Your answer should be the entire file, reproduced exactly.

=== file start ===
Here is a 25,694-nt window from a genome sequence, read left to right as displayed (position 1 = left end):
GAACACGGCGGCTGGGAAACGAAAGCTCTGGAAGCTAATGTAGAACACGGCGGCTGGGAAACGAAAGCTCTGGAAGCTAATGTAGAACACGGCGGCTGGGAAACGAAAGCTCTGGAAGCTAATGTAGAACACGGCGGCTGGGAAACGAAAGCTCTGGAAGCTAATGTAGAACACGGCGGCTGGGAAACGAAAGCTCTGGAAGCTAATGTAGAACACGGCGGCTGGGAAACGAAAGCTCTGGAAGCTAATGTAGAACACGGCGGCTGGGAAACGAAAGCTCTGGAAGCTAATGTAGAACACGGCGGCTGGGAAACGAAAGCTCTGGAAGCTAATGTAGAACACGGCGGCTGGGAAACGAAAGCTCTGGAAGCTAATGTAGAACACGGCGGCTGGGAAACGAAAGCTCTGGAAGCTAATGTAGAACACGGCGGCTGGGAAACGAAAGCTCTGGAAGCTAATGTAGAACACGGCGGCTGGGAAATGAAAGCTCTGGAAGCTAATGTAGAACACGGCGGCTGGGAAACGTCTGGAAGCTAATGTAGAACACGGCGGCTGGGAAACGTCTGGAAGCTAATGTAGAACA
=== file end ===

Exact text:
Here is a 25,694-nt window from a genome sequence, read left to right as displayed (position 1 = left end):
GAACACGGCGGCTGGGAAACGAAAGCTCTGGAAGCTAATGTAGAACACGGCGGCTGGGAAACGAAAGCTCTGGAAGCTAATGTAGAACACGGCGGCTGGGAAACGAAAGCTCTGGAAGCTAATGTAGAACACGGCGGCTGGGAAACGAAAGCTCTGGAAGCTAATGTAGAACACGGCGGCTGGGAAACGAAAGCTCTGGAAGCTAATGTAGAACACGGCGGCTGGGAAACGAAAGCTCTGGAAGCTAATGTAGAACACGGCGGCTGGGAAACGAAAGCTCTGGAAGCTAATGTAGAACACGGCGGCTGGGAAACGAAAGCTCTGGAAGCTAATGTAGAACACGGCGGCTGGGAAACGAAAGCTCTGGAAGCTAATGTAGAACACGGCGGCTGGGAAACGAAAGCTCTGGAAGCTAATGTAGAACACGGCGGCTGGGAAACGAAAGCTCTGGAAGCTAATGTAGAACACGGCGGCTGGGAAATGAAAGCTCTGGAAGCTAATGTAGAACACGGCGGCTGGGAAACGTCTGGAAGCTAATGTAGAACACGGCGGCTGGGAAACGTCTGGAAGCTAATGTAGAACA